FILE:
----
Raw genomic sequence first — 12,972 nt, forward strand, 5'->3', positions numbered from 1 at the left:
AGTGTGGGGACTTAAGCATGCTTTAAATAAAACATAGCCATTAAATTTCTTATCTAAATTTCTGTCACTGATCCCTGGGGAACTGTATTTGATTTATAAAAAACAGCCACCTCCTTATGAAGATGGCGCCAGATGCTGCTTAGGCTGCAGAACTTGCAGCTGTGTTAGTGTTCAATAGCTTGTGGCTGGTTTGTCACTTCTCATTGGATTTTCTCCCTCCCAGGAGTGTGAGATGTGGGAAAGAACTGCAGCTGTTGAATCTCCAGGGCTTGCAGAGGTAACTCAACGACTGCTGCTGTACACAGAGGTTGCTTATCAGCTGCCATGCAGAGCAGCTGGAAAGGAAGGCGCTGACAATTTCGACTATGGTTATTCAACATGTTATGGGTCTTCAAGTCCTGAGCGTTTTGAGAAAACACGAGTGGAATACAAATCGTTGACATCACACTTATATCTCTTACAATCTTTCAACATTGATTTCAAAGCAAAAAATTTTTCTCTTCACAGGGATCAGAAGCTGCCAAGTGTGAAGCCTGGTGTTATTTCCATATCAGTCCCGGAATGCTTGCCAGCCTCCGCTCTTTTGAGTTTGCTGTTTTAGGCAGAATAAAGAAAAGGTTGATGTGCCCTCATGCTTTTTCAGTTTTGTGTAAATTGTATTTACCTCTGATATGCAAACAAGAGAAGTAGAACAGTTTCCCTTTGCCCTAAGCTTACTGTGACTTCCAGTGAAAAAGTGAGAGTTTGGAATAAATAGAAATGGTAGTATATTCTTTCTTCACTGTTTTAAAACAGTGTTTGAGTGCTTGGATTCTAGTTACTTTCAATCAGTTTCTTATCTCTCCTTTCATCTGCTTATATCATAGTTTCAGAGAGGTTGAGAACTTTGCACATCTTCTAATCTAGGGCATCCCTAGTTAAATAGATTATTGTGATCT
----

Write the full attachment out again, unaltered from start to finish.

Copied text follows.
Raw genomic sequence first — 12,972 nt, forward strand, 5'->3', positions numbered from 1 at the left:
AGTGTGGGGACTTAAGCATGCTTTAAATAAAACATAGCCATTAAATTTCTTATCTAAATTTCTGTCACTGATCCCTGGGGAACTGTATTTGATTTATAAAAAACAGCCACCTCCTTATGAAGATGGCGCCAGATGCTGCTTAGGCTGCAGAACTTGCAGCTGTGTTAGTGTTCAATAGCTTGTGGCTGGTTTGTCACTTCTCATTGGATTTTCTCCCTCCCAGGAGTGTGAGATGTGGGAAAGAACTGCAGCTGTTGAATCTCCAGGGCTTGCAGAGGTAACTCAACGACTGCTGCTGTACACAGAGGTTGCTTATCAGCTGCCATGCAGAGCAGCTGGAAAGGAAGGCGCTGACAATTTCGACTATGGTTATTCAACATGTTATGGGTCTTCAAGTCCTGAGCGTTTTGAGAAAACACGAGTGGAATACAAATCGTTGACATCACACTTATATCTCTTACAATCTTTCAACATTGATTTCAAAGCAAAAAATTTTTCTCTTCACAGGGATCAGAAGCTGCCAAGTGTGAAGCCTGGTGTTATTTCCATATCAGTCCCGGAATGCTTGCCAGCCTCCGCTCTTTTGAGTTTGCTGTTTTAGGCAGAATAAAGAAAAGGTTGATGTGCCCTCATGCTTTTTCAGTTTTGTGTAAATTGTATTTACCTCTGATATGCAAACAAGAGAAGTAGAACAGTTTCCCTTTGCCCTAAGCTTACTGTGACTTCCAGTGAAAAAGTGAGAGTTTGGAATAAATAGAAATGGTAGTATATTCTTTCTTCACTGTTTTAAAACAGTGTTTGAGTGCTTGGATTCTAGTTACTTTCAATCAGTTTCTTATCTCTCCTTTCATCTGCTTATATCATAGTTTCAGAGAGGTTGAGAACTTTGCACATCTTCTAATCTAGGGCATCCCTAGTTAAATAGATTATTGTGATCT